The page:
solutions for the charge distribution in the isolated blocks, whereas the secondary
CBFs account for the field coupling between the blocks. Hence, the CBF method
commences by segmenting the original surface into smaller blocks (Fig.
1) for M = 16.
Each block is extended by Δ in all directions and the extended block is discritized to Nie number of patches to construct a set of basis functions that are characteristics of that particular blocks. The IEM as described in the previous section is then employed to generating the CBFs qi(i) for the block i by solving Eq. 6:
|| Rectangular surface divided into blocks
Notice that the matrix [P] size is NiexNie which is very small compare to the original problem. This process is repeated to generate the primary CBF method for all blocks.
The secondary CBFs that account for the mutual coupling between various blocks are generated using Eq. 4, but with different excitations. For each block, there are M-1 secondary bases, which are obtained by solving the following equation:
where, qk(i) is the kth secondary basis functions for block t and P(i,k) is the excitation vector resulting from the mutual coupling between block i and block k. Even though the original blocks do not overlap with each other, Eq. 7 deals with an extended block and they do overlap. In view of this, two distinct cases are identified:
||There is no overlap (no common unknowns) between the extended
block i and block k. In this case, the matrix [P(i,k)] size is
||In the second case, the extended block i shares some of the
unknowns with the block k and we let Ni,k(c) be that
number. We identify and eliminate these source locations from [P(i,k)]
and qk(k) thus making them Niex(Nk-Ni,k(c))
and (Nk-Ni,k(c))x1, respectively. Note
that the size of the forcing vector V(i,k) qk(k)
remains Nie, in this case also
Then, the two CBFs types are employed as high-level basis and testing functions to generate a reduced matrix via the use of the Galerkin method. The solution to the entire problem is then expressed as a linear combination of the CBFs as follows:
where, qck are the kth CBFs and are the unknown expansion coefficients of the kth block to be determined by using the reduced matrix. By inserting Eq. 8 into Eq. 4 and using the transpose of [qc] as the testing function, we obtain:
where, [qc] is the matrix form of CBFs of dimension NxM2, given by:
where, qk,M is the kth CBFs of block, for k = 1, 2,
., M and [α] is the coefficient vector of dimension M2x1 and [PC] is M2xM2 matrix given by:
where, Pij is the coupling matrix linking the original (unextended) blocks i and k. Note that each of the inner product entries in the above matrix results in a sub-matrix of size MxM.
The system of matrix Eq. 10 is typically quite small and thus can be solved directly and yet does not sacrifice the accuracy of the solution in the process. In addition, the use of CBF method does not result in a deterioration of the condition number of the matrix, as is often the case with other entire domain basis functions, which also serve to reduce the matrix size. Once the coefficients of the reduced matrix equation have been obtained, the solution for the original problem is readily recovered from the equation:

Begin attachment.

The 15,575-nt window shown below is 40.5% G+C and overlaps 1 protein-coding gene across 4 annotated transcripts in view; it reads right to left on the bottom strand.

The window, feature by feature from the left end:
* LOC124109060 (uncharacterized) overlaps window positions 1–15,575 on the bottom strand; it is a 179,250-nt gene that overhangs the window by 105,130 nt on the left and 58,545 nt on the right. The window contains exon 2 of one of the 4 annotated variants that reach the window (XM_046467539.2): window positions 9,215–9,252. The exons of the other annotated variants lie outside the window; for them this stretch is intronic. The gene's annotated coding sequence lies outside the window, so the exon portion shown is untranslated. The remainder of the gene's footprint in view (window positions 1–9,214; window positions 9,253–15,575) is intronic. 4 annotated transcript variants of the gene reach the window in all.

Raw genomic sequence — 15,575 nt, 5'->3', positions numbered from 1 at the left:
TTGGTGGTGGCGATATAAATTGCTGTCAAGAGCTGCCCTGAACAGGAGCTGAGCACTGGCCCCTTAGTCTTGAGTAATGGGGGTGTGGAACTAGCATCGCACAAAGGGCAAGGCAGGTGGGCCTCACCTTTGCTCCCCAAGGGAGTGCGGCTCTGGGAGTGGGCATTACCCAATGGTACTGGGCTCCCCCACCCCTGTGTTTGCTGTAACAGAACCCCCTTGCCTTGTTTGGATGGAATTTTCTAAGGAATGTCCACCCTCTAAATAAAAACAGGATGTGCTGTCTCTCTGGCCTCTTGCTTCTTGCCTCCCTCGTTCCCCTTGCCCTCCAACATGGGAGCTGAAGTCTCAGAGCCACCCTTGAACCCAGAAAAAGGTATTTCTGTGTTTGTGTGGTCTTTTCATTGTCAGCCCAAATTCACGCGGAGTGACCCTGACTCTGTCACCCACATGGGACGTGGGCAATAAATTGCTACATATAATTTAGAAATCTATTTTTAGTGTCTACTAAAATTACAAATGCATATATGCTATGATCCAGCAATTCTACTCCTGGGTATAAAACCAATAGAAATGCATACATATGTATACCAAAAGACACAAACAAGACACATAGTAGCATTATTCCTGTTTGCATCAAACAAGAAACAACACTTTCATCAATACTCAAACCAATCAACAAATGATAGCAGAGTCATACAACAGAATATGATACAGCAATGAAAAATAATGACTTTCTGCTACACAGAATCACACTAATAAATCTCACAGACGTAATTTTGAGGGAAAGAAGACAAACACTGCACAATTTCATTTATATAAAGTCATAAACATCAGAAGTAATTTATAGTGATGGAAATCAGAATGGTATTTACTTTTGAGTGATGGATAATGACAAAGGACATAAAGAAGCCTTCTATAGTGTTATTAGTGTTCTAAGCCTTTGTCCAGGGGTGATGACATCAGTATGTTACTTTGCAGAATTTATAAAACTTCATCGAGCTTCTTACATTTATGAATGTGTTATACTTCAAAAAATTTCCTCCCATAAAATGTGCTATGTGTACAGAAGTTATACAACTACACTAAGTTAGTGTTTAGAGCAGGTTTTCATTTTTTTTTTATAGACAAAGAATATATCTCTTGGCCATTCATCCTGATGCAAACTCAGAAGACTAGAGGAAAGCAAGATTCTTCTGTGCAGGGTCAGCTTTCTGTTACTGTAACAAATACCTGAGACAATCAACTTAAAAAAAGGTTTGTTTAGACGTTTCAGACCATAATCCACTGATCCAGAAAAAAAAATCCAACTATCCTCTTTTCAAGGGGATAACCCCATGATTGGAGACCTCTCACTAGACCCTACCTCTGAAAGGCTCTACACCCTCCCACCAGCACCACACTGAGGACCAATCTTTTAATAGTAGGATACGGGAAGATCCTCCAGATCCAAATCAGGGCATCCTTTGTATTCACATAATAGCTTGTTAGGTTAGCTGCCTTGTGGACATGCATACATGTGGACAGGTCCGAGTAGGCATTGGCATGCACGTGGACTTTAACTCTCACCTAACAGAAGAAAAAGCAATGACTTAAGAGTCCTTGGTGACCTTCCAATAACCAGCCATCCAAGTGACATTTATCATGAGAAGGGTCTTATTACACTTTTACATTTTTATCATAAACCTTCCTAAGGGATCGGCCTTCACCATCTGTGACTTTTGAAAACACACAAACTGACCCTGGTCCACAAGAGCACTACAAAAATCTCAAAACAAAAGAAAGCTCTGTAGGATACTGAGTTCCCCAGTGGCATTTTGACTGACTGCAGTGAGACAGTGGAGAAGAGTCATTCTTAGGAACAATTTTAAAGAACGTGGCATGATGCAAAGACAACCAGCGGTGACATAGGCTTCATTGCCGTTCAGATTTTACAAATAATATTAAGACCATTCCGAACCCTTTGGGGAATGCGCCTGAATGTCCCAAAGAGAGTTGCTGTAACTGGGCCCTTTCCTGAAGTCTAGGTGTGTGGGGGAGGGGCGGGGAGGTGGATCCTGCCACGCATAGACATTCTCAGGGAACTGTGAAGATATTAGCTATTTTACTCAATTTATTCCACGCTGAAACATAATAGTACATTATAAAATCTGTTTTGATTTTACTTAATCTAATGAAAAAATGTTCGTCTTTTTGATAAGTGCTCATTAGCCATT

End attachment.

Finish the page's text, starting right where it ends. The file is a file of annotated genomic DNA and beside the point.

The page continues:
The capacitance matrix can be easily computed using Eq. 5 once this solution is constructed.
NUMERICAL RESULTS AND DISCUSSION
Computer programs based on the CBF method and the classical IEM had been developed to determine the charge distribution and hence capacitance of general arbitrary shaped conducting structures. The programs were developed and tested in the electrical Engineering Department at the Islamic university of Gaza in the period from Dec. 2009 to March 2010. The capacitance matrix of a simple parallel plate, which is the most popular capacitor employed in the Electrical Engineering field, (Fig. 2) is obtained using the classical IEM and the CBF method. The capacitor consists of two square plates of side length equals 1 m and separated by a distance of 0.1 m. For the CBF method solution, each plate is divided into 4 blocks and each block is discretized to 16 patches. The CBF method results are compared with those obtained using the IEM where each plate is divided into 200 patches. An excellent agreement obtained for the capacitance matrix calculated using the classical IEM and the CBF method (Table 1). There is a significant storage requirements reduction using the CBF method, Matrix size is 64x64, in comparison to that of the classical IEM, matrix size is 400x400. Furthermore, the computational time using the CBF method is less than one sixth of that using the classical IEM.
The capacitances of annular circular disc, trapezoidal plate and annular triangular
plate (Fig. 3), are obtained using the classical IEM, the
CBF method and the method of rectangular subareas (Ghosha
and Chakrabarty, 2008). There are excellent agreements between the capacitances
obtained (Table 2) using the classical IEM and the CBF method
where the error is within 1%. However, there up to 20% error in the capacitances
obtained using the method of rectangular subareas in comparison to those obtained
using the IEM.
|| Two parallel plate capacitor
|| The capacitance matrix (pF) of the parallel plate capacitor
||Annular square plate, trapezoidal plate and Annular disk shapes
||The capacitance of annular square plate, trapezoidal plate
and annular disk
The capacitances of arbitrary shaped conducting bodies are evaluated based
on the Characteristic Basis Functions method in conjunction with the Integral
equation method. For the CFB method solution, the surface of the conducting
body is divided into a small number of blocks. The charge distribution on each
block is obtained using the IEM with pulse basis function and point matching
technique. The charge distributions constitute the high-level basis functions
of CFB method which are employed for the capacitance matrix calculations. An
excellent agreement obtained for the capacitance matrix calculated using the
classical IEM and the CBF methods. However there up to 20% error in the capacitances
obtained using the method of rectangular subareas in comparison to those obtained
using the classical IEM. The accuracy of the method of rectangular subareas
can be improved by increasing the number of sections which leads to significant
increase of memory storage and computational time requirements. Furthermore,
memory storage and computational time requirements of the CFB method is up to
an order of magnate less than those of the classical IEM.
This research was supported in part by the QIF project in the Engineering College at the Islamic University of Gaza. The Author likes to acknowledge this support and to thank the director of the project Dr. Ayman Abu Samra and also, Eng. Foad Al Habil for the assistant of the code development.